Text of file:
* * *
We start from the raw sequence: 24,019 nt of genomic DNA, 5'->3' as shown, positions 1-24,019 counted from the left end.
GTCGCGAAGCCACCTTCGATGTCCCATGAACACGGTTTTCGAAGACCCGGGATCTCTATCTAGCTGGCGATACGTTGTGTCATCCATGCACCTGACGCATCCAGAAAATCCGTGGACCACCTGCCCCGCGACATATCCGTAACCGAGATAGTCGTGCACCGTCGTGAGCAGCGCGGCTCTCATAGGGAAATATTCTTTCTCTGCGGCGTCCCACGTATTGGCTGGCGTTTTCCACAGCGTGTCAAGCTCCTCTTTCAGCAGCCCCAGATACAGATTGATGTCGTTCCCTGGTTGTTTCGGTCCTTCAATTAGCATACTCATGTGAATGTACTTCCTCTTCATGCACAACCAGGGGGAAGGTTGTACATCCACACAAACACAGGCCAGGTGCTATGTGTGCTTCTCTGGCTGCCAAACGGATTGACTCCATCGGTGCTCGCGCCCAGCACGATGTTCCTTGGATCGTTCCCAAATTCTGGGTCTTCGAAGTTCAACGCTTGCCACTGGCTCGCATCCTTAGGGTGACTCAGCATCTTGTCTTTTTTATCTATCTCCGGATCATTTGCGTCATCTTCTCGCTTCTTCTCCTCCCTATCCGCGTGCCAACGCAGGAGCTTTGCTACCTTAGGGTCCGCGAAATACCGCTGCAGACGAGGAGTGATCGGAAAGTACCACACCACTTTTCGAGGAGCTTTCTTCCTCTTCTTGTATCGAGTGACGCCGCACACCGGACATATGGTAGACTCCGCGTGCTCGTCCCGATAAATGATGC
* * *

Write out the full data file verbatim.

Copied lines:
We start from the raw sequence: 24,019 nt of genomic DNA, 5'->3' as shown, positions 1-24,019 counted from the left end.
GTCGCGAAGCCACCTTCGATGTCCCATGAACACGGTTTTCGAAGACCCGGGATCTCTATCTAGCTGGCGATACGTTGTGTCATCCATGCACCTGACGCATCCAGAAAATCCGTGGACCACCTGCCCCGCGACATATCCGTAACCGAGATAGTCGTGCACCGTCGTGAGCAGCGCGGCTCTCATAGGGAAATATTCTTTCTCTGCGGCGTCCCACGTATTGGCTGGCGTTTTCCACAGCGTGTCAAGCTCCTCTTTCAGCAGCCCCAGATACAGATTGATGTCGTTCCCTGGTTGTTTCGGTCCTTCAATTAGCATACTCATGTGAATGTACTTCCTCTTCATGCACAACCAGGGGGAAGGTTGTACATCCACACAAACACAGGCCAGGTGCTATGTGTGCTTCTCTGGCTGCCAAACGGATTGACTCCATCGGTGCTCGCGCCCAGCACGATGTTCCTTGGATCGTTCCCAAATTCTGGGTCTTCGAAGTTCAACGCTTGCCACTGGCTCGCATCCTTAGGGTGACTCAGCATCTTGTCTTTTTTATCTATCTCCGGATCATTTGCGTCATCTTCTCGCTTCTTCTCCTCCCTATCCGCGTGCCAACGCAGGAGCTTTGCTACCTTAGGGTCCGCGAAATACCGCTGCAGACGAGGAGTGATCGGAAAGTACCACACCACTTTTCGAGGAGCTTTCTTCCTCTTCTTGTATCGAGTGACGCCGCACACCGGACATATGGTAGACTCCGCGTGCTCGTCCCGATAAATGATGC